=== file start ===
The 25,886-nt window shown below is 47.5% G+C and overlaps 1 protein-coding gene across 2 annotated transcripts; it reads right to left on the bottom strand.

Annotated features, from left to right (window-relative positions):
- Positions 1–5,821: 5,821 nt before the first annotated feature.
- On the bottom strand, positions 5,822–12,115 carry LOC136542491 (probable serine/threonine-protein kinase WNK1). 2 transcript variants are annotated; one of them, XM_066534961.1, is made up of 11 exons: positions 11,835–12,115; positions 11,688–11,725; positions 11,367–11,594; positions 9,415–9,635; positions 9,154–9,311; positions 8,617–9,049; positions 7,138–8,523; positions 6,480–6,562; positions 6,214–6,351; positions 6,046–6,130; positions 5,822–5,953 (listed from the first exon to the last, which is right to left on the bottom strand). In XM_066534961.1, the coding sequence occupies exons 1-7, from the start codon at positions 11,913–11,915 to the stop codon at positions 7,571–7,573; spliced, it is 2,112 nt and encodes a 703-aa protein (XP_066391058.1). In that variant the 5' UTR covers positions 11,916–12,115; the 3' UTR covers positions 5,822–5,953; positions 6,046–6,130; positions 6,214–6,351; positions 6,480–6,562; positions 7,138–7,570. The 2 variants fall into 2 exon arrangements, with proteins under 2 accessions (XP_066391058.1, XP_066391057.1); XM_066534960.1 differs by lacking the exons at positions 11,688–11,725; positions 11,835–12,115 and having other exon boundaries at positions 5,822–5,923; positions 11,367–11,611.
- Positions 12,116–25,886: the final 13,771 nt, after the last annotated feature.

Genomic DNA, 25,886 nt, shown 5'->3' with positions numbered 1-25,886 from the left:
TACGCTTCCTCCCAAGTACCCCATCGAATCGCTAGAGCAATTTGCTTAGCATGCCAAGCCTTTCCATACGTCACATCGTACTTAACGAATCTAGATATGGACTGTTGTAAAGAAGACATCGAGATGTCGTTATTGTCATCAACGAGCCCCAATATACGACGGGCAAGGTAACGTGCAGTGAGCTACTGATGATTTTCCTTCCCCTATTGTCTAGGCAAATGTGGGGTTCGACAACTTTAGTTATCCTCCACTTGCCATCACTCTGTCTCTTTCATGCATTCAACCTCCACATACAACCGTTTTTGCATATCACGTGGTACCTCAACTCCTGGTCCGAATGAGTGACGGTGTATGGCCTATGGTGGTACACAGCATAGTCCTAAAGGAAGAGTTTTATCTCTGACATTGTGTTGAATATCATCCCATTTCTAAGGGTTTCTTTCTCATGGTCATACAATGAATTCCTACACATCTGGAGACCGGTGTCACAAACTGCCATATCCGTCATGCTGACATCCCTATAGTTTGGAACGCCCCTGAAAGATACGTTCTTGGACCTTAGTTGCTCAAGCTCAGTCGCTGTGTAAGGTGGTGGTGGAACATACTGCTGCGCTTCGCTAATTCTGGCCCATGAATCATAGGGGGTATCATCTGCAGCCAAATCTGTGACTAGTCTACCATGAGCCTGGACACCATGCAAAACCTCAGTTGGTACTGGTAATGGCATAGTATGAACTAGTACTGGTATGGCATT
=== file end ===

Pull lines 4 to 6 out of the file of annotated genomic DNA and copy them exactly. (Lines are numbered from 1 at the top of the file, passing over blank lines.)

- On the bottom strand, positions 5,822–12,115 carry LOC136542491 (probable serine/threonine-protein kinase WNK1). 2 transcript variants are annotated; one of them, XM_066534961.1, is made up of 11 exons: positions 11,835–12,115; positions 11,688–11,725; positions 11,367–11,594; positions 9,415–9,635; positions 9,154–9,311; positions 8,617–9,049; positions 7,138–8,523; positions 6,480–6,562; positions 6,214–6,351; positions 6,046–6,130; positions 5,822–5,953 (listed from the first exon to the last, which is right to left on the bottom strand). In XM_066534961.1, the coding sequence occupies exons 1-7, from the start codon at positions 11,913–11,915 to the stop codon at positions 7,571–7,573; spliced, it is 2,112 nt and encodes a 703-aa protein (XP_066391058.1). In that variant the 5' UTR covers positions 11,916–12,115; the 3' UTR covers positions 5,822–5,953; positions 6,046–6,130; positions 6,214–6,351; positions 6,480–6,562; positions 7,138–7,570. The 2 variants fall into 2 exon arrangements, with proteins under 2 accessions (XP_066391058.1, XP_066391057.1); XM_066534960.1 differs by lacking the exons at positions 11,688–11,725; positions 11,835–12,115 and having other exon boundaries at positions 5,822–5,923; positions 11,367–11,611.
- Positions 12,116–25,886: the final 13,771 nt, after the last annotated feature.

Genomic DNA, 25,886 nt, shown 5'->3' with positions numbered 1-25,886 from the left: